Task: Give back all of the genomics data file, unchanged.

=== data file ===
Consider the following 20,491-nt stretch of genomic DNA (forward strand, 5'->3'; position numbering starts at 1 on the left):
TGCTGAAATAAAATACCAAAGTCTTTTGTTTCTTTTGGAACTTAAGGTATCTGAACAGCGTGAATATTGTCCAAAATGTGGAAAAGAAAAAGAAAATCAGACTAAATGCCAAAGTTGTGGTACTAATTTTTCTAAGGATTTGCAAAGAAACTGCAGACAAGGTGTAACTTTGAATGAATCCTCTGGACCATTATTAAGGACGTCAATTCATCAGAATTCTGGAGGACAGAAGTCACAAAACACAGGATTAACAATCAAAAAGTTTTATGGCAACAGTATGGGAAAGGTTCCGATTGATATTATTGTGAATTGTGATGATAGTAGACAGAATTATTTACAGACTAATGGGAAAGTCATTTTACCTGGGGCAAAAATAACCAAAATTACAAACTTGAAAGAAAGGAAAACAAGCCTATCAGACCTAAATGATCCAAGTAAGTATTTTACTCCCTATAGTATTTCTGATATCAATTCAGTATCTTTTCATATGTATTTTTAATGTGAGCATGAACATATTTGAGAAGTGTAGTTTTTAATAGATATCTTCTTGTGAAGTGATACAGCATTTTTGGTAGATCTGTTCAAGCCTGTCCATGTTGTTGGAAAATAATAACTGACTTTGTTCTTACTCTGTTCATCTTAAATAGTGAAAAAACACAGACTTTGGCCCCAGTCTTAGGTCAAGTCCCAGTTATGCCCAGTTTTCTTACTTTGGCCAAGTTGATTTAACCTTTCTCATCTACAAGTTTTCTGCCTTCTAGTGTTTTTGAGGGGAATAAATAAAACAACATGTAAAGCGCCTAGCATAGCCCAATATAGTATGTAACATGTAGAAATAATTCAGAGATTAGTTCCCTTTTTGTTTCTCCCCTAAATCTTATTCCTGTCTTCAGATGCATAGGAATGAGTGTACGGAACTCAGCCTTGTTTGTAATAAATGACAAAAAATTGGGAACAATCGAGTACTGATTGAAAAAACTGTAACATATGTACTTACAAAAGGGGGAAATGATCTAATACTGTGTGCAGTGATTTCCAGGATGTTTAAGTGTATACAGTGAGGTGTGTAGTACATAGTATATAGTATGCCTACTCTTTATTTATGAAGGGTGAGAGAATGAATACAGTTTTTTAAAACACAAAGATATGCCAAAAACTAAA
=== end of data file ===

Consider the following 20,491-nt stretch of genomic DNA (forward strand, 5'->3'; position numbering starts at 1 on the left):
TGCTGAAATAAAATACCAAAGTCTTTTGTTTCTTTTGGAACTTAAGGTATCTGAACAGCGTGAATATTGTCCAAAATGTGGAAAAGAAAAAGAAAATCAGACTAAATGCCAAAGTTGTGGTACTAATTTTTCTAAGGATTTGCAAAGAAACTGCAGACAAGGTGTAACTTTGAATGAATCCTCTGGACCATTATTAAGGACGTCAATTCATCAGAATTCTGGAGGACAGAAGTCACAAAACACAGGATTAACAATCAAAAAGTTTTATGGCAACAGTATGGGAAAGGTTCCGATTGATATTATTGTGAATTGTGATGATAGTAGACAGAATTATTTACAGACTAATGGGAAAGTCATTTTACCTGGGGCAAAAATAACCAAAATTACAAACTTGAAAGAAAGGAAAACAAGCCTATCAGACCTAAATGATCCAAGTAAGTATTTTACTCCCTATAGTATTTCTGATATCAATTCAGTATCTTTTCATATGTATTTTTAATGTGAGCATGAACATATTTGAGAAGTGTAGTTTTTAATAGATATCTTCTTGTGAAGTGATACAGCATTTTTGGTAGATCTGTTCAAGCCTGTCCATGTTGTTGGAAAATAATAACTGACTTTGTTCTTACTCTGTTCATCTTAAATAGTGAAAAAACACAGACTTTGGCCCCAGTCTTAGGTCAAGTCCCAGTTATGCCCAGTTTTCTTACTTTGGCCAAGTTGATTTAACCTTTCTCATCTACAAGTTTTCTGCCTTCTAGTGTTTTTGAGGGGAATAAATAAAACAACATGTAAAGCGCCTAGCATAGCCCAATATAGTATGTAACATGTAGAAATAATTCAGAGATTAGTTCCCTTTTTGTTTCTCCCCTAAATCTTATTCCTGTCTTCAGATGCATAGGAATGAGTGTACGGAACTCAGCCTTGTTTGTAATAAATGACAAAAAATTGGGAACAATCGAGTACTGATTGAAAAAACTGTAACATATGTACTTACAAAAGGGGGAAATGATCTAATACTGTGTGCAGTGATTTCCAGGATGTTTAAGTGTATACAGTGAGGTGTGTAGTACATAGTATATAGTATGCCTACTCTTTATTTATGAAGGGTGAGAGAATGAATACAGTTTTTTAAAACACAAAGATATGCCAAAAACTAAA